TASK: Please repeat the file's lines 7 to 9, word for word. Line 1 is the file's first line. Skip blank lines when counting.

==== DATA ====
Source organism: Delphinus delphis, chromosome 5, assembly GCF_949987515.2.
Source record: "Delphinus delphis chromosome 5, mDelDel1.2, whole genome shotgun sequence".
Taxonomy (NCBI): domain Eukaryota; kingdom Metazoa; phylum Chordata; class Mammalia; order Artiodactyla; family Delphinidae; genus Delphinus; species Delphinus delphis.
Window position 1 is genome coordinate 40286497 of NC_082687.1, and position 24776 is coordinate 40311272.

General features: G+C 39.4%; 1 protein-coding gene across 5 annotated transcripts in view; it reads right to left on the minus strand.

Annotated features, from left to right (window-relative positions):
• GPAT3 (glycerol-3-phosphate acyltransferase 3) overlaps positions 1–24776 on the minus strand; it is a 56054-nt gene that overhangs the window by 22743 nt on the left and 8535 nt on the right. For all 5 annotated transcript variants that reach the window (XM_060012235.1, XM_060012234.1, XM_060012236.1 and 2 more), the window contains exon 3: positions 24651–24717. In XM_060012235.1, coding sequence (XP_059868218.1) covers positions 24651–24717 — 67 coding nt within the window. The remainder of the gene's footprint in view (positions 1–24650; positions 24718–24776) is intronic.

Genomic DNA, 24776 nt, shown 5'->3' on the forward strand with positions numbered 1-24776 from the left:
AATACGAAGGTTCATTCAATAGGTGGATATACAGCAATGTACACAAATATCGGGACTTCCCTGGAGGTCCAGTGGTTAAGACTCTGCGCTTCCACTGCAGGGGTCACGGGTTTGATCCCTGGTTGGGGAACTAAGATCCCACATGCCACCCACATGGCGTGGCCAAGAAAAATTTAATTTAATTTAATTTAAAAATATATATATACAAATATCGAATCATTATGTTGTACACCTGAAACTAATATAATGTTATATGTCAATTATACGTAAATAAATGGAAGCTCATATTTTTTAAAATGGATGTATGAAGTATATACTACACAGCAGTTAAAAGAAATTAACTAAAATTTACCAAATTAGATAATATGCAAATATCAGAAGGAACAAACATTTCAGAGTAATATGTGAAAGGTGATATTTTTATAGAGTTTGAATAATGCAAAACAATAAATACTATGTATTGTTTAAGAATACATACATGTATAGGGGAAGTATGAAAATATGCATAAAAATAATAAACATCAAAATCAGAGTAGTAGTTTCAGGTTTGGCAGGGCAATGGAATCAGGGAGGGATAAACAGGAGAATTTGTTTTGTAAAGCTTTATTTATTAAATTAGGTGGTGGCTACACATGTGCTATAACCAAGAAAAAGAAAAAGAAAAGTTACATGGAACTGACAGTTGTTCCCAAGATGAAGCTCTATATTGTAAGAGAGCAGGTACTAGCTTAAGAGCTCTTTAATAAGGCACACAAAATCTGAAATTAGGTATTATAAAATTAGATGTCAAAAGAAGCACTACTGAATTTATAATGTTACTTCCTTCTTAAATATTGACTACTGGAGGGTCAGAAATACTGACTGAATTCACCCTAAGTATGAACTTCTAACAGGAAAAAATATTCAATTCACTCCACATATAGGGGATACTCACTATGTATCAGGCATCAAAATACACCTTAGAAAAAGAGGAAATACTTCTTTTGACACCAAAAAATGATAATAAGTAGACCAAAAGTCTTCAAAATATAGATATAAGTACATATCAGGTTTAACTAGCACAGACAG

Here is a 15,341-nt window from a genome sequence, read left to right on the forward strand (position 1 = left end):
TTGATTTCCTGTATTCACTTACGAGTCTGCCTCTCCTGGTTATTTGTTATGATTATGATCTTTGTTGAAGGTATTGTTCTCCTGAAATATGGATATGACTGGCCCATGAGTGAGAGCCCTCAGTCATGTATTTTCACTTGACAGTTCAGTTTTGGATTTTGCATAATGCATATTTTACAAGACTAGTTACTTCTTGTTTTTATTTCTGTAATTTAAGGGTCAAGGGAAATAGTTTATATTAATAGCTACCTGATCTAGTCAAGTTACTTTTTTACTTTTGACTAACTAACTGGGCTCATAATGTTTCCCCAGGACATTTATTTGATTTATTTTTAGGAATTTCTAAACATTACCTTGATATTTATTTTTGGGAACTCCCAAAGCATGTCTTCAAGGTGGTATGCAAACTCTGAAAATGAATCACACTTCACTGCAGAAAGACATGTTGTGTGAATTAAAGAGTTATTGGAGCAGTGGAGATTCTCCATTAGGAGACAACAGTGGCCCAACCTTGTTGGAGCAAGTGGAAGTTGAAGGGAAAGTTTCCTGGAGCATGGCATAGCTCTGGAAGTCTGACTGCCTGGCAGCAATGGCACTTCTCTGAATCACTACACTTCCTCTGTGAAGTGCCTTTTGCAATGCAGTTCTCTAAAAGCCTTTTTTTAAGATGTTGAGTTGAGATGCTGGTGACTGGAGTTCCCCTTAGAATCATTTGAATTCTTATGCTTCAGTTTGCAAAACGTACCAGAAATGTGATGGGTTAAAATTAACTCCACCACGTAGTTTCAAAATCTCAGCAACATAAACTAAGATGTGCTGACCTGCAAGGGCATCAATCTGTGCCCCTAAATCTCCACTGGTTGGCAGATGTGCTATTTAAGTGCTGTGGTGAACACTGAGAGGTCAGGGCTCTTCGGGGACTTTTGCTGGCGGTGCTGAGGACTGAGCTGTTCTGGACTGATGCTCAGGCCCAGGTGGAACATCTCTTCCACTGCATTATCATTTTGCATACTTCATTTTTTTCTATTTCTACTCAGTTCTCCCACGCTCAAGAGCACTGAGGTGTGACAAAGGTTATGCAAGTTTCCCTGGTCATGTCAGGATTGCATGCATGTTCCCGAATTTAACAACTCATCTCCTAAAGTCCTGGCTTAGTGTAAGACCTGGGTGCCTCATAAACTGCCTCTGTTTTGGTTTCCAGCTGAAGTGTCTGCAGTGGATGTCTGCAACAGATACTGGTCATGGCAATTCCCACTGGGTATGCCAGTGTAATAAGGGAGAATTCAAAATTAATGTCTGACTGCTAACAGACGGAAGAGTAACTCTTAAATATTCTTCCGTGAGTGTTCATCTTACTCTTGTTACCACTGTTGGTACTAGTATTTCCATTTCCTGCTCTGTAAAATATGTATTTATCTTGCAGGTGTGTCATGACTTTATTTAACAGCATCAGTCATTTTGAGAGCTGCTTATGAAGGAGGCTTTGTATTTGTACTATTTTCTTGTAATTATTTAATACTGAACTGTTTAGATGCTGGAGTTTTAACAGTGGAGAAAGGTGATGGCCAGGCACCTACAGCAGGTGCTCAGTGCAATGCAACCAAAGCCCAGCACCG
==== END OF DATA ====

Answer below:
• GPAT3 (glycerol-3-phosphate acyltransferase 3) overlaps positions 1–24776 on the minus strand; it is a 56054-nt gene that overhangs the window by 22743 nt on the left and 8535 nt on the right. For all 5 annotated transcript variants that reach the window (XM_060012235.1, XM_060012234.1, XM_060012236.1 and 2 more), the window contains exon 3: positions 24651–24717. In XM_060012235.1, coding sequence (XP_059868218.1) covers positions 24651–24717 — 67 coding nt within the window. The remainder of the gene's footprint in view (positions 1–24650; positions 24718–24776) is intronic.

Genomic DNA, 24776 nt, shown 5'->3' on the forward strand with positions numbered 1-24776 from the left:
AATACGAAGGTTCATTCAATAGGTGGATATACAGCAATGTACACAAATATCGGGACTTCCCTGGAGGTCCAGTGGTTAAGACTCTGCGCTTCCACTGCAGGGGTCACGGGTTTGATCCCTGGTTGGGGAACTAAGATCCCACATGCCACCCACATGGCGTGGCCAAGAAAAATTTAATTTAATTTAATTTAAAAATATATATATACAAATATCGAATCATTATGTTGTACACCTGAAACTAATATAATGTTATATGTCAATTATACGTAAATAAATGGAAGCTCATATTTTTTAAAATGGATGTATGAAGTATATACTACACAGCAGTTAAAAGAAATTAACTAAAATTTACCAAATTAGATAATATGCAAATATCAGAAGGAACAAACATTTCAGAGTAATATGTGAAAGGTGATATTTTTATAGAGTTTGAATAATGCAAAACAATAAATACTATGTATTGTTTAAGAATACATACATGTATAGGGGAAGTATGAAAATATGCATAAAAATAATAAACATCAAAATCAGAGTAGTAGTTTCAGGTTTGGCAGGGCAATGGAATCAGGGAGGGATAAACAGGAGAATTTGTTTTGTAAAGCTTTATTTATTAAATTAGGTGGTGGCTACACATGTGCTATAACCAAGAAAAAGAAAAAGAAAAGTTACATGGAACTGACAGTTGTTCCCAAGATGAAGCTCTATATTGTAAGAGAGCAGGTACTAGCTTAAGAGCTCTTTAATAAGGCACACAAAATCTGAAATTAGGTATTATAAAATTAGATGTCAAAAGAAGCACTACTGAATTTATAATGTTACTTCCTTCTTAAATATTGACTACTGGAGGGTCAGAAATACTGACTGAATTCACCCTAAGTATGAACTTCTAACAGGAAAAAATATTCAATTCACTCCACATATAGGGGATACTCACTATGTATCAGGCATCAAAATACACCTTAGAAAAAGAGGAAATACTTCTTTTGACACCAAAAAATGATAATAAGTAGACCAAAAGTCTTCAAAATATAGATATAAGTACATATCAGGTTTAACTAGCACAGACAG